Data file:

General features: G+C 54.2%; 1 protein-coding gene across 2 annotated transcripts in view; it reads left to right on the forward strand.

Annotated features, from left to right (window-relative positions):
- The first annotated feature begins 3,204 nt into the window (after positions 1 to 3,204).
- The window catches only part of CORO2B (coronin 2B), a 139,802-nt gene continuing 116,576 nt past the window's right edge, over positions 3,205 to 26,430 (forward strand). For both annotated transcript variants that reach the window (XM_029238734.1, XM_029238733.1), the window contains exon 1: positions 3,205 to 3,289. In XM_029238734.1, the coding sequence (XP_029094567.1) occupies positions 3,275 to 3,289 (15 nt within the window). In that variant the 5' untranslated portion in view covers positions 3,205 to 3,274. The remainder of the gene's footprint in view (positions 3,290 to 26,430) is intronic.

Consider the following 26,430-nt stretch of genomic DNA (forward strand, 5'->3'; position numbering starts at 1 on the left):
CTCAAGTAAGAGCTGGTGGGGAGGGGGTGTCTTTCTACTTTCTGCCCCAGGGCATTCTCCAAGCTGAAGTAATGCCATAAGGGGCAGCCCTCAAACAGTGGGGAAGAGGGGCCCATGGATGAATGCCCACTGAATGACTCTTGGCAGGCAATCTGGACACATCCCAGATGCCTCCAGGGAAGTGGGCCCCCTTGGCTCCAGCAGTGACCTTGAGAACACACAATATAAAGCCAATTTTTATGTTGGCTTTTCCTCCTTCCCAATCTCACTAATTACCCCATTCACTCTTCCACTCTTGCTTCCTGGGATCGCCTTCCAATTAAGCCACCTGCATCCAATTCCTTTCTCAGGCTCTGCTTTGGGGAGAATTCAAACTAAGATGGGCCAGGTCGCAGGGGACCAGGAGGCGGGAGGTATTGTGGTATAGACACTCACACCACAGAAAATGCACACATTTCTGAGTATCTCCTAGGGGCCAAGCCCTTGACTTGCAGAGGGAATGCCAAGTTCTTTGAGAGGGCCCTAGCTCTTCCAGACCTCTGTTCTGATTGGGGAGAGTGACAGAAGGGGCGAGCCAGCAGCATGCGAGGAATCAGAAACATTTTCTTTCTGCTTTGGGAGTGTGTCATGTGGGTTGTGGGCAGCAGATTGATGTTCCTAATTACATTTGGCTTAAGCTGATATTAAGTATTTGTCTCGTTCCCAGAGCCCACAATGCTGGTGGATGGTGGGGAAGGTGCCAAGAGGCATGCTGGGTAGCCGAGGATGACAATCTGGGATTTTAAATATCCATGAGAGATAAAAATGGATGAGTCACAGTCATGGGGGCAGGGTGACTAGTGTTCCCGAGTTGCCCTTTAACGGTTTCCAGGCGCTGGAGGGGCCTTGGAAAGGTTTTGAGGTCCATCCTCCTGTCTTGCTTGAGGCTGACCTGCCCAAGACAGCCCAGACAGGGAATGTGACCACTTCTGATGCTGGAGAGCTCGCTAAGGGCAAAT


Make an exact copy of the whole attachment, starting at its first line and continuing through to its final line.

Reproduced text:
General features: G+C 54.2%; 1 protein-coding gene across 2 annotated transcripts in view; it reads left to right on the forward strand.

Annotated features, from left to right (window-relative positions):
- The first annotated feature begins 3,204 nt into the window (after positions 1 to 3,204).
- The window catches only part of CORO2B (coronin 2B), a 139,802-nt gene continuing 116,576 nt past the window's right edge, over positions 3,205 to 26,430 (forward strand). For both annotated transcript variants that reach the window (XM_029238734.1, XM_029238733.1), the window contains exon 1: positions 3,205 to 3,289. In XM_029238734.1, the coding sequence (XP_029094567.1) occupies positions 3,275 to 3,289 (15 nt within the window). In that variant the 5' untranslated portion in view covers positions 3,205 to 3,274. The remainder of the gene's footprint in view (positions 3,290 to 26,430) is intronic.

Consider the following 26,430-nt stretch of genomic DNA (forward strand, 5'->3'; position numbering starts at 1 on the left):
CTCAAGTAAGAGCTGGTGGGGAGGGGGTGTCTTTCTACTTTCTGCCCCAGGGCATTCTCCAAGCTGAAGTAATGCCATAAGGGGCAGCCCTCAAACAGTGGGGAAGAGGGGCCCATGGATGAATGCCCACTGAATGACTCTTGGCAGGCAATCTGGACACATCCCAGATGCCTCCAGGGAAGTGGGCCCCCTTGGCTCCAGCAGTGACCTTGAGAACACACAATATAAAGCCAATTTTTATGTTGGCTTTTCCTCCTTCCCAATCTCACTAATTACCCCATTCACTCTTCCACTCTTGCTTCCTGGGATCGCCTTCCAATTAAGCCACCTGCATCCAATTCCTTTCTCAGGCTCTGCTTTGGGGAGAATTCAAACTAAGATGGGCCAGGTCGCAGGGGACCAGGAGGCGGGAGGTATTGTGGTATAGACACTCACACCACAGAAAATGCACACATTTCTGAGTATCTCCTAGGGGCCAAGCCCTTGACTTGCAGAGGGAATGCCAAGTTCTTTGAGAGGGCCCTAGCTCTTCCAGACCTCTGTTCTGATTGGGGAGAGTGACAGAAGGGGCGAGCCAGCAGCATGCGAGGAATCAGAAACATTTTCTTTCTGCTTTGGGAGTGTGTCATGTGGGTTGTGGGCAGCAGATTGATGTTCCTAATTACATTTGGCTTAAGCTGATATTAAGTATTTGTCTCGTTCCCAGAGCCCACAATGCTGGTGGATGGTGGGGAAGGTGCCAAGAGGCATGCTGGGTAGCCGAGGATGACAATCTGGGATTTTAAATATCCATGAGAGATAAAAATGGATGAGTCACAGTCATGGGGGCAGGGTGACTAGTGTTCCCGAGTTGCCCTTTAACGGTTTCCAGGCGCTGGAGGGGCCTTGGAAAGGTTTTGAGGTCCATCCTCCTGTCTTGCTTGAGGCTGACCTGCCCAAGACAGCCCAGACAGGGAATGTGACCACTTCTGATGCTGGAGAGCTCGCTAAGGGCAAAT